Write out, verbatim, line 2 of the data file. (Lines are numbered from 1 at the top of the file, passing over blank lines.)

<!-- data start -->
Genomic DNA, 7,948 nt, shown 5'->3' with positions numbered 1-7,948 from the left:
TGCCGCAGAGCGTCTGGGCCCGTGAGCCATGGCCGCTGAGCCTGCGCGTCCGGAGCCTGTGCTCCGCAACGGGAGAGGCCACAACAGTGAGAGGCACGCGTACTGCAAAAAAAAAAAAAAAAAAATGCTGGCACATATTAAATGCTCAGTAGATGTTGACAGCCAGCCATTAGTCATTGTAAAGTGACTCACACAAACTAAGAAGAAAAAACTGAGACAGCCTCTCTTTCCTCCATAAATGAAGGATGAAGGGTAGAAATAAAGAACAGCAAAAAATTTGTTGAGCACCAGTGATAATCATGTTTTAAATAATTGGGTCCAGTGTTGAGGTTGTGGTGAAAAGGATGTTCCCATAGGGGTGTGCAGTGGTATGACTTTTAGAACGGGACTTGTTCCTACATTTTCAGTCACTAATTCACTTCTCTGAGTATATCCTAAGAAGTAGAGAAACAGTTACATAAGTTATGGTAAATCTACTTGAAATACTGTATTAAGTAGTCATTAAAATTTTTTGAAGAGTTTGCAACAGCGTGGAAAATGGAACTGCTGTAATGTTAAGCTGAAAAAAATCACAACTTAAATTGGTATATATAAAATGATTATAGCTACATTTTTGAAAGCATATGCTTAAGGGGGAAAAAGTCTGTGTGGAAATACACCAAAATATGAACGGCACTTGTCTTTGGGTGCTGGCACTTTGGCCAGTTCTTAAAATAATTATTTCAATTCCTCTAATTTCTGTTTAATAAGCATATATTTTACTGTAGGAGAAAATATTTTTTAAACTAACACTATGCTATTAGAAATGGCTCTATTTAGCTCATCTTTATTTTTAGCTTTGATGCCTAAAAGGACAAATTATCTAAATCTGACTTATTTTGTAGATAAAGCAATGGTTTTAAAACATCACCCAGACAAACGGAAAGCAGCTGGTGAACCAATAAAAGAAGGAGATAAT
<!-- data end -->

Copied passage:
TGCCGCAGAGCGTCTGGGCCCGTGAGCCATGGCCGCTGAGCCTGCGCGTCCGGAGCCTGTGCTCCGCAACGGGAGAGGCCACAACAGTGAGAGGCACGCGTACTGCAAAAAAAAAAAAAAAAAAATGCTGGCACATATTAAATGCTCAGTAGATGTTGACAGCCAGCCATTAGTCATTGTAAAGTGACTCACACAAACTAAGAAGAAAAAACTGAGACAGCCTCTCTTTCCTCCATAAATGAAGGATGAAGGGTAGAAATAAAGAACAGCAAAAAATTTGTTGAGCACCAGTGATAATCATGTTTTAAATAATTGGGTCCAGTGTTGAGGTTGTGGTGAAAAGGATGTTCCCATAGGGGTGTGCAGTGGTATGACTTTTAGAACGGGACTTGTTCCTACATTTTCAGTCACTAATTCACTTCTCTGAGTATATCCTAAGAAGTAGAGAAACAGTTACATAAGTTATGGTAAATCTACTTGAAATACTGTATTAAGTAGTCATTAAAATTTTTTGAAGAGTTTGCAACAGCGTGGAAAATGGAACTGCTGTAATGTTAAGCTGAAAAAAATCACAACTTAAATTGGTATATATAAAATGATTATAGCTACATTTTTGAAAGCATATGCTTAAGGGGGAAAAAGTCTGTGTGGAAATACACCAAAATATGAACGGCACTTGTCTTTGGGTGCTGGCACTTTGGCCAGTTCTTAAAATAATTATTTCAATTCCTCTAATTTCTGTTTAATAAGCATATATTTTACTGTAGGAGAAAATATTTTTTAAACTAACACTATGCTATTAGAAATGGCTCTATTTAGCTCATCTTTATTTTTAGCTTTGATGCCTAAAAGGACAAATTATCTAAATCTGACTTATTTTGTAGATAAAGCAATGGTTTTAAAACATCACCCAGACAAACGGAAAGCAGCTGGTGAACCAATAAAAGAAGGAGATAAT